Cytomegalovirus- and epstein-barr virus-induced T-cell expansions in young children do not impair naive T-cell populations or vaccination responses: The Generation R study

Diana Van Den Heuvel, Michelle A E Jansen, Wim A. Dik, Halima Bouallouch-Charif, Dan Zhao, Kevin A M Van Kester, Marja A W Smits-Te Nijenhuis, Marion J. Kolijn-Couwenberg, Vincent W V Jaddoe, Ramon Arens, Jacques J M Van Dongen, Henriëtte A. Moll, Menno C. Van Zelm

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Background. Cytomegalovirus (CMV) and Epstein-Barr virus (EBV) induce effector memory T-cell expansions, which are variable and potentially depend on the age at primary exposure and coinfections. We evaluated the T-cell compartment and herpesvirus infections in 6-year-old children. Methods. T-cell subsets and immunoglobulin G seropositivity for CMV, EBV, herpes-simplex virus 1, and varicella-zoster virus were studied in 1079 6-year-old children. A random subgroup of 225 children was evaluated for CMV and EBV seropositivity before 2 years of age and for vaccination responses against measles and tetanus. Results. CMV and EBV infections were associated with significant expansions of CD27- and CD27+ effector memory T cells, respectively. These expansions were enhanced in CMV-EBV-coinfected children and were independent of varicella-zoster virus or herpes-simplex virus 1 coinfection. Naive and central memory T-cell numbers were not affected, nor were anti-tetanus and anti-measles immunoglobulin G levels. Children infected before 2 years of age showed smaller effector memory T-cell expansions than those infected between 2 and 6 years of age. Conclusions. CMV- and EBV-related T-cell expansions do not impair naive T-cell numbers or maintenance of protective responses against nonrelated pathogens. Duration of infection was not directly related to larger expansions of effector memory T cells in children, suggesting that other mechanisms affect these expansions at later age.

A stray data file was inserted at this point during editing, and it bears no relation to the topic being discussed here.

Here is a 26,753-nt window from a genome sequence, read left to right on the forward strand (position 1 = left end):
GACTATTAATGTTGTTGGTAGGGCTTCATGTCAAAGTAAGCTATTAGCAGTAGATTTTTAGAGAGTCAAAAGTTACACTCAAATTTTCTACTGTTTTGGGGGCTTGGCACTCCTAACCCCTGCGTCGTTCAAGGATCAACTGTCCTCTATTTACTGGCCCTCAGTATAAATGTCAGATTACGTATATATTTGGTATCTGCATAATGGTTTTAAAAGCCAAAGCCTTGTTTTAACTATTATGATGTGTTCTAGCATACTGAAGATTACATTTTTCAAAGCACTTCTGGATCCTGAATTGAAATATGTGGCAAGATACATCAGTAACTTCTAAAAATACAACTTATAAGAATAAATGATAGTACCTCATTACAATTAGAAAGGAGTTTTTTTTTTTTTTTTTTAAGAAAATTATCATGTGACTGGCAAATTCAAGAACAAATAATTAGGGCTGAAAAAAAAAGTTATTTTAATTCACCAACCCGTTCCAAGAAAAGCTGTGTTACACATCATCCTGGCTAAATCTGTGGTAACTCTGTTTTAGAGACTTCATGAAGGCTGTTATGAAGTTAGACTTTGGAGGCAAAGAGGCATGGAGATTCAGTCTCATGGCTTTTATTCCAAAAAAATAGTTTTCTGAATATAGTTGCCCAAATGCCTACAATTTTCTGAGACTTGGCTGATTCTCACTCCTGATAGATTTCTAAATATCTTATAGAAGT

Original languageEnglish
Pages (from-to)233-242
Number of pages10
JournalJournal of Infectious Diseases
Issue number2
Publication statusPublished - 15 Jan 2016
Externally publishedYes


  • childhood adaptive immune system
  • cytomegalovirus (CMV)
  • effector memory T-cell expansions
  • Epstein-Barr virus (EBV)
  • herpes-simplex virus 1 (HSV-1)
  • persistent herpesvirus infection
  • T-cell compartment
  • varicella-zoster virus (VZV)

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